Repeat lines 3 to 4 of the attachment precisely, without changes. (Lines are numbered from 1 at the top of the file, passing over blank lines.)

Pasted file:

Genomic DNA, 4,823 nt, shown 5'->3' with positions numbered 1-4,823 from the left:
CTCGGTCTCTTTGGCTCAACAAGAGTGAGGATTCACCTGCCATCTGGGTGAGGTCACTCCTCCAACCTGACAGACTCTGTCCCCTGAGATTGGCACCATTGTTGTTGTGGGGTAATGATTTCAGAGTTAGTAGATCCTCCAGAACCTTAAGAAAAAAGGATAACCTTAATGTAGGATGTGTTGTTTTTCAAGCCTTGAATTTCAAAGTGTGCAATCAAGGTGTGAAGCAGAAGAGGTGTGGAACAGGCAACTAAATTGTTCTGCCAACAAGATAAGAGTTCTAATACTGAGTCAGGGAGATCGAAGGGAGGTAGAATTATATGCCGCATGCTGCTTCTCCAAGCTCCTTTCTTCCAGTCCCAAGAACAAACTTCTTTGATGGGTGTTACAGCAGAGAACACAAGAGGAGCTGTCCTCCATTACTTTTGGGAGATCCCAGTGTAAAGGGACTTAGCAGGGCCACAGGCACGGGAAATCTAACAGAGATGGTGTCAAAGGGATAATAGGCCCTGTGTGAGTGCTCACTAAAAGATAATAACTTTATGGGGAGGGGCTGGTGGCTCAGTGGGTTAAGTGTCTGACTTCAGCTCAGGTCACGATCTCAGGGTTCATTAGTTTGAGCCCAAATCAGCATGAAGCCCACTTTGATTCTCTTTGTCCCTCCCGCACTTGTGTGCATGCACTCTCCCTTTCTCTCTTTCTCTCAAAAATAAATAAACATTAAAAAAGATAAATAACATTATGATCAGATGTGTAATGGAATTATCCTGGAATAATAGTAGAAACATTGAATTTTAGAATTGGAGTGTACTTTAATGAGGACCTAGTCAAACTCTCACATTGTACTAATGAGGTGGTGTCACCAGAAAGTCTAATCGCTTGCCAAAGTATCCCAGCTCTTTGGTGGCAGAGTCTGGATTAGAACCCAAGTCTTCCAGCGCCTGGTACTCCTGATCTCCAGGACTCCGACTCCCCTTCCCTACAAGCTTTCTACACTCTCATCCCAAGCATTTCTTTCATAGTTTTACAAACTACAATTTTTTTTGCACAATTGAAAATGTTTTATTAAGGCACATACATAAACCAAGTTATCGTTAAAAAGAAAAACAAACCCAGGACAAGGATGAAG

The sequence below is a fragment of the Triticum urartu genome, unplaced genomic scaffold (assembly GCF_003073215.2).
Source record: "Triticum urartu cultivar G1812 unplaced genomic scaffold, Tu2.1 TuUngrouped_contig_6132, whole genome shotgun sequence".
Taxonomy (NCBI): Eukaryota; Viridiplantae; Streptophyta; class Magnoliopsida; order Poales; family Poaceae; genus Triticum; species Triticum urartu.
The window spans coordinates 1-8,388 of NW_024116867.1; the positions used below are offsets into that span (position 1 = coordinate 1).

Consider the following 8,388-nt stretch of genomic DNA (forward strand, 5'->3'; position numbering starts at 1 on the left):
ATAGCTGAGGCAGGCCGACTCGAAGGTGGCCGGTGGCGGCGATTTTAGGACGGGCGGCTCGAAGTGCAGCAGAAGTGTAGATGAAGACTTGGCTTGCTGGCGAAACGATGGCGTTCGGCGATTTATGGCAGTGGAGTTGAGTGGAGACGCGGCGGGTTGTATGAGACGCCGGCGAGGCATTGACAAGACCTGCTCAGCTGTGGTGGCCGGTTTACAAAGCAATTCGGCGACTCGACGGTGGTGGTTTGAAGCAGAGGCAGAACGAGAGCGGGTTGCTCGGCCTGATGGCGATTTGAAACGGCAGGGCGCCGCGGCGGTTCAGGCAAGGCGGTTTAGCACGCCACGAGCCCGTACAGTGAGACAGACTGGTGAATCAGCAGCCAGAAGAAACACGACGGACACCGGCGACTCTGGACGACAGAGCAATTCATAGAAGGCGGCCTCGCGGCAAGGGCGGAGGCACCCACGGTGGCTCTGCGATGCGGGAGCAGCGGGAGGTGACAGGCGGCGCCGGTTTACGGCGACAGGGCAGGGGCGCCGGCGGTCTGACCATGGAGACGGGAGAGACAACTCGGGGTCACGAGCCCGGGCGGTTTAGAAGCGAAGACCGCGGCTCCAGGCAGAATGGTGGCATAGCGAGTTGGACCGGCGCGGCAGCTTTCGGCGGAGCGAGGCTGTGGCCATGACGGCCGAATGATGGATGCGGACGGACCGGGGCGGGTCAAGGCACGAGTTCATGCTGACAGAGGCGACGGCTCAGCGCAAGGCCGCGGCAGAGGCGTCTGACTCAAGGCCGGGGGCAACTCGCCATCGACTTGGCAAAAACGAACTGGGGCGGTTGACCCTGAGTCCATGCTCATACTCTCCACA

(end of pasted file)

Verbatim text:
The sequence below is a fragment of the Triticum urartu genome, unplaced genomic scaffold (assembly GCF_003073215.2).
Source record: "Triticum urartu cultivar G1812 unplaced genomic scaffold, Tu2.1 TuUngrouped_contig_6132, whole genome shotgun sequence".